On Friday, the Consumer Financial Protection Bureau (CFPB) filed a brief defending the constitutionality of its single director structure, which has been called into question several times through the course of its ongoing case against PHH Corp.
The brief, filed in advance of oral arguments, stated that the CFPB’s leadership model was not a violation of the Constitution’s separation of powers clause. A three-judge D.C. circuit court had previously determined that the bureau violated such clause.
The CFPB stated that its structure involving a single director who can only be removed by the president for cause was not anything out of the ordinary for in the U.S. government, as the Trump administration and PHH Corp had previously claimed.
“Here, the bureau’s structure does not interfere with the president’s power to take care that the law be faithfully executed, nor does it interfere with any other branch’s ability to perform its constitutionally assigned functions,” the CFPB said. “So the bureau’s structure does not infringe the Constitution’s separation of powers provisions-or the individual liberty that those provisions are designed to secure.”
Previously, the Trump administration had indicated its support the D.C. Court’s initial ruling, which would make CFPB Director Cordray eligible to be fired at will by the president. Although the CFPB had argued against the administration’s interpretation of the bureau’s constitutionality, the Trump administration has the support of the D.C. Circuit Court.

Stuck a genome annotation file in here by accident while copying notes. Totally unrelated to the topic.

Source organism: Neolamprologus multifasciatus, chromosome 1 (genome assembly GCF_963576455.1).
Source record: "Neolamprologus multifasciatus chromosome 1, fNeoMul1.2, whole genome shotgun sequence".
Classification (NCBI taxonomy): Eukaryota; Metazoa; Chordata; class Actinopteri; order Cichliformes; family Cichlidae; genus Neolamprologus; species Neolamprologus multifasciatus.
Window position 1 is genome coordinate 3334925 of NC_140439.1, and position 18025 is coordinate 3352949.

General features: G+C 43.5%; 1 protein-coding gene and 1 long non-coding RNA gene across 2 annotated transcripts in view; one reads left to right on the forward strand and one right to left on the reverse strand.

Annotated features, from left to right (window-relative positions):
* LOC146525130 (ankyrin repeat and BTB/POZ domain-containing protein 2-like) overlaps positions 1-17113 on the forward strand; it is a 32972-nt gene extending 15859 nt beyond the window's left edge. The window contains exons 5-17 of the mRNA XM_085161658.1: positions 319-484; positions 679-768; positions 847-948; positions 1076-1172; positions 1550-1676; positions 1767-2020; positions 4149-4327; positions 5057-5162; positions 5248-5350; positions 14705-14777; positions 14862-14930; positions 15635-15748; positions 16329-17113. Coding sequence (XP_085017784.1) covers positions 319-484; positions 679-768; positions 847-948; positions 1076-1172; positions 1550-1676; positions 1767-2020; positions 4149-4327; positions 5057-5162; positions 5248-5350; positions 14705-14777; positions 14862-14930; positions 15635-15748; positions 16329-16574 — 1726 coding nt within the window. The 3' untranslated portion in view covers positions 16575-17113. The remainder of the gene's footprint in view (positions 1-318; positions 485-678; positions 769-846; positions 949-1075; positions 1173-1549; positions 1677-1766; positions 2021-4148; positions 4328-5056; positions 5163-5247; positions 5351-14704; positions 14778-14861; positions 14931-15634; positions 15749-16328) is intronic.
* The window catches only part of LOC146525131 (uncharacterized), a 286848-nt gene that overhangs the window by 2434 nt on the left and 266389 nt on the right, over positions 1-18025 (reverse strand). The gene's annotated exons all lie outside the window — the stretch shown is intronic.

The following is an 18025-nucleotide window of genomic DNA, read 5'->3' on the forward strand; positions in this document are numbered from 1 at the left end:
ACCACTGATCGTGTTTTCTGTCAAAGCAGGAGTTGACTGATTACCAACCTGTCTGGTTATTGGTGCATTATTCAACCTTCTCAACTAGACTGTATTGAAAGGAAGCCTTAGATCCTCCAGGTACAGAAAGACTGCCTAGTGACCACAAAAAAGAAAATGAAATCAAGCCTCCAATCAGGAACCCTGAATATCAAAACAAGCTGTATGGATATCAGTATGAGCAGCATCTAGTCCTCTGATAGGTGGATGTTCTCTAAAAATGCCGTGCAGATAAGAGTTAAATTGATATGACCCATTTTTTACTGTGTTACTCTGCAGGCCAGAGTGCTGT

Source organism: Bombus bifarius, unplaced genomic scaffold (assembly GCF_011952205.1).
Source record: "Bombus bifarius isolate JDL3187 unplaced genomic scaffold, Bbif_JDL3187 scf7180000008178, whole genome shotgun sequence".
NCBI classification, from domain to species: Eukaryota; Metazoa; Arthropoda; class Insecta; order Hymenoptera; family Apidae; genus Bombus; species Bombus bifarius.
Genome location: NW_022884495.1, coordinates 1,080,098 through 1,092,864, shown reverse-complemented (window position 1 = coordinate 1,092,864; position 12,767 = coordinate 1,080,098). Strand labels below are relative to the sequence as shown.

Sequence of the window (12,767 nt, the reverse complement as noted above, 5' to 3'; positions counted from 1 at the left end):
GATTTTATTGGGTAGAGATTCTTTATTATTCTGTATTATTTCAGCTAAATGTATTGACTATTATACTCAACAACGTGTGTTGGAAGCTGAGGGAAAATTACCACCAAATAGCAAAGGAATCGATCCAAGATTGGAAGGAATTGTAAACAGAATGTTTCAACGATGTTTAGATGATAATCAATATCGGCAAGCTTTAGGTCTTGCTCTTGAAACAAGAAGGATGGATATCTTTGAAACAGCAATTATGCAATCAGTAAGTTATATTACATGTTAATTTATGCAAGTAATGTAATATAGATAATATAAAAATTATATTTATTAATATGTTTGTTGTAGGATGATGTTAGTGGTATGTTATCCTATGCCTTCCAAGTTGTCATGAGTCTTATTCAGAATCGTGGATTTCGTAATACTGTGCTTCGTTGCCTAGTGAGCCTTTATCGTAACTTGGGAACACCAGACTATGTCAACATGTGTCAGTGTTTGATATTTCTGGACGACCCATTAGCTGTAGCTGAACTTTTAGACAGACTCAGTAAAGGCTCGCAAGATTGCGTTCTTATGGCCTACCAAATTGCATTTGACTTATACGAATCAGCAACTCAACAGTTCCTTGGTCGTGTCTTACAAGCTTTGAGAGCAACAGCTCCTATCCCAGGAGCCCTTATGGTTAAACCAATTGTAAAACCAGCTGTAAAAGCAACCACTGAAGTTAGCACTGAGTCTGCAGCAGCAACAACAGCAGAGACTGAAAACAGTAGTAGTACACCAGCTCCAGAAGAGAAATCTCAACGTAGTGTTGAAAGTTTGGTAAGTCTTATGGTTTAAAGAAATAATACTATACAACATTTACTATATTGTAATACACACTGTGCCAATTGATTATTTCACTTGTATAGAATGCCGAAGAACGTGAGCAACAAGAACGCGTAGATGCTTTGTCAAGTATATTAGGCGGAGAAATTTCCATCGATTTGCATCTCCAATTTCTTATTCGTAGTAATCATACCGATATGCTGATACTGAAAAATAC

Phh further argued that the remedy proposed was not enough, and that the CFPB should be eliminated altogether. Still, the CFPB argued against this.
According to the CFPB, the current PHH litigation is the perfect time to end discussion on its constitutionality.
“Accordingly, even if this court could, on statutory grounds, vacate the bureau’s order, it should address the bureau’s constitutionality-the address has been fully briefed, it recurs with increasing frequency elsewhere, and is ripe for decision.”